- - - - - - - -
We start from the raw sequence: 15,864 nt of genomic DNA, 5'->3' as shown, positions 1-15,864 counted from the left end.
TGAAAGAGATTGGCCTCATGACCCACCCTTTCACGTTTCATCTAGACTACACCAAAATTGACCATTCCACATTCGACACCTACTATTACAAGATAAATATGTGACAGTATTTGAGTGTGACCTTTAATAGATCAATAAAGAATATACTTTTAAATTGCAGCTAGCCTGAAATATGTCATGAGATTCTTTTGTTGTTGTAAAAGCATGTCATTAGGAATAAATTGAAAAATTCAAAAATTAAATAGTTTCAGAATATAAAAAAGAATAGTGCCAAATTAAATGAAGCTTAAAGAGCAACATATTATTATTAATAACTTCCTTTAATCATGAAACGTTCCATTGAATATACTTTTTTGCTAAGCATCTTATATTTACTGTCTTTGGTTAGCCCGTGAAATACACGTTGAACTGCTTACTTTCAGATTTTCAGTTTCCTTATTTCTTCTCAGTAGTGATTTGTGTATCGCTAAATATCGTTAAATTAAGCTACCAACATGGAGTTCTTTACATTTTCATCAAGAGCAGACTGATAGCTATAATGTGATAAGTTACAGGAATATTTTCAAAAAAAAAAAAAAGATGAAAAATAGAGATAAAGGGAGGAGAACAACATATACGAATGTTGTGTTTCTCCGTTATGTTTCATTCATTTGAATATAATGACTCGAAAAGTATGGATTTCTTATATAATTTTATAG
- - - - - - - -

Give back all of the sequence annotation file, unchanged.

We start from the raw sequence: 15,864 nt of genomic DNA, 5'->3' as shown, positions 1-15,864 counted from the left end.
TGAAAGAGATTGGCCTCATGACCCACCCTTTCACGTTTCATCTAGACTACACCAAAATTGACCATTCCACATTCGACACCTACTATTACAAGATAAATATGTGACAGTATTTGAGTGTGACCTTTAATAGATCAATAAAGAATATACTTTTAAATTGCAGCTAGCCTGAAATATGTCATGAGATTCTTTTGTTGTTGTAAAAGCATGTCATTAGGAATAAATTGAAAAATTCAAAAATTAAATAGTTTCAGAATATAAAAAAGAATAGTGCCAAATTAAATGAAGCTTAAAGAGCAACATATTATTATTAATAACTTCCTTTAATCATGAAACGTTCCATTGAATATACTTTTTTGCTAAGCATCTTATATTTACTGTCTTTGGTTAGCCCGTGAAATACACGTTGAACTGCTTACTTTCAGATTTTCAGTTTCCTTATTTCTTCTCAGTAGTGATTTGTGTATCGCTAAATATCGTTAAATTAAGCTACCAACATGGAGTTCTTTACATTTTCATCAAGAGCAGACTGATAGCTATAATGTGATAAGTTACAGGAATATTTTCAAAAAAAAAAAAAAGATGAAAAATAGAGATAAAGGGAGGAGAACAACATATACGAATGTTGTGTTTCTCCGTTATGTTTCATTCATTTGAATATAATGACTCGAAAAGTATGGATTTCTTATATAATTTTATAG